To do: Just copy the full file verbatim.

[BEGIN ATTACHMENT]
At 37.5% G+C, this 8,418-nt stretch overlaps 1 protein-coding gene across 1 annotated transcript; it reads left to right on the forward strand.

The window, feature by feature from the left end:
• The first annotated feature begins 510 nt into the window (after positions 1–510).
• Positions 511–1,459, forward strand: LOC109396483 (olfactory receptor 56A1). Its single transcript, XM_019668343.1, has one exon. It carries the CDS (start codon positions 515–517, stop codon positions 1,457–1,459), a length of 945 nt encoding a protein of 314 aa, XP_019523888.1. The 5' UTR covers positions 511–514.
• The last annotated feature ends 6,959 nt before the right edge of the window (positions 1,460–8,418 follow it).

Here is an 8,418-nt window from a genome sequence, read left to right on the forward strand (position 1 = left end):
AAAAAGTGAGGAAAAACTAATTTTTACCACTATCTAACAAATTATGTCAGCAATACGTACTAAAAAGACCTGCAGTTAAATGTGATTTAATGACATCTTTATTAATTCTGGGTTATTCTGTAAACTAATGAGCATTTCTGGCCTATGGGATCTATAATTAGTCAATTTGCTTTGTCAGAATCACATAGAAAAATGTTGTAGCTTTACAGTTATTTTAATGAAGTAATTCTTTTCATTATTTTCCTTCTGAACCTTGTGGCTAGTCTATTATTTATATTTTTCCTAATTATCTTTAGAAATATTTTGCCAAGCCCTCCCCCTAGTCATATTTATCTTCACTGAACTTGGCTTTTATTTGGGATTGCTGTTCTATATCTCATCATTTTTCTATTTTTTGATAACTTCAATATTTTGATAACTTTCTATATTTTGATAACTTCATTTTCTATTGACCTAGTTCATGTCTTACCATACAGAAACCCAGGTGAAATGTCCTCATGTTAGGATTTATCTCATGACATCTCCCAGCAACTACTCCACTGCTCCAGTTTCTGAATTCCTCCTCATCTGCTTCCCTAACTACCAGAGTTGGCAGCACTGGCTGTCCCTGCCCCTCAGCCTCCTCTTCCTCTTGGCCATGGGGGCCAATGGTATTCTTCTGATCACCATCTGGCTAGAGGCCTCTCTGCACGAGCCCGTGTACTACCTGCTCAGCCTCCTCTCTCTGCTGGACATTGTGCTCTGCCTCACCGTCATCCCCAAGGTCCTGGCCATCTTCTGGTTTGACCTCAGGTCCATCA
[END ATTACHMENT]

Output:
At 37.5% G+C, this 8,418-nt stretch overlaps 1 protein-coding gene across 1 annotated transcript; it reads left to right on the forward strand.

The window, feature by feature from the left end:
• The first annotated feature begins 510 nt into the window (after positions 1–510).
• Positions 511–1,459, forward strand: LOC109396483 (olfactory receptor 56A1). Its single transcript, XM_019668343.1, has one exon. It carries the CDS (start codon positions 515–517, stop codon positions 1,457–1,459), a length of 945 nt encoding a protein of 314 aa, XP_019523888.1. The 5' UTR covers positions 511–514.
• The last annotated feature ends 6,959 nt before the right edge of the window (positions 1,460–8,418 follow it).

Here is an 8,418-nt window from a genome sequence, read left to right on the forward strand (position 1 = left end):
AAAAAGTGAGGAAAAACTAATTTTTACCACTATCTAACAAATTATGTCAGCAATACGTACTAAAAAGACCTGCAGTTAAATGTGATTTAATGACATCTTTATTAATTCTGGGTTATTCTGTAAACTAATGAGCATTTCTGGCCTATGGGATCTATAATTAGTCAATTTGCTTTGTCAGAATCACATAGAAAAATGTTGTAGCTTTACAGTTATTTTAATGAAGTAATTCTTTTCATTATTTTCCTTCTGAACCTTGTGGCTAGTCTATTATTTATATTTTTCCTAATTATCTTTAGAAATATTTTGCCAAGCCCTCCCCCTAGTCATATTTATCTTCACTGAACTTGGCTTTTATTTGGGATTGCTGTTCTATATCTCATCATTTTTCTATTTTTTGATAACTTCAATATTTTGATAACTTTCTATATTTTGATAACTTCATTTTCTATTGACCTAGTTCATGTCTTACCATACAGAAACCCAGGTGAAATGTCCTCATGTTAGGATTTATCTCATGACATCTCCCAGCAACTACTCCACTGCTCCAGTTTCTGAATTCCTCCTCATCTGCTTCCCTAACTACCAGAGTTGGCAGCACTGGCTGTCCCTGCCCCTCAGCCTCCTCTTCCTCTTGGCCATGGGGGCCAATGGTATTCTTCTGATCACCATCTGGCTAGAGGCCTCTCTGCACGAGCCCGTGTACTACCTGCTCAGCCTCCTCTCTCTGCTGGACATTGTGCTCTGCCTCACCGTCATCCCCAAGGTCCTGGCCATCTTCTGGTTTGACCTCAGGTCCATCA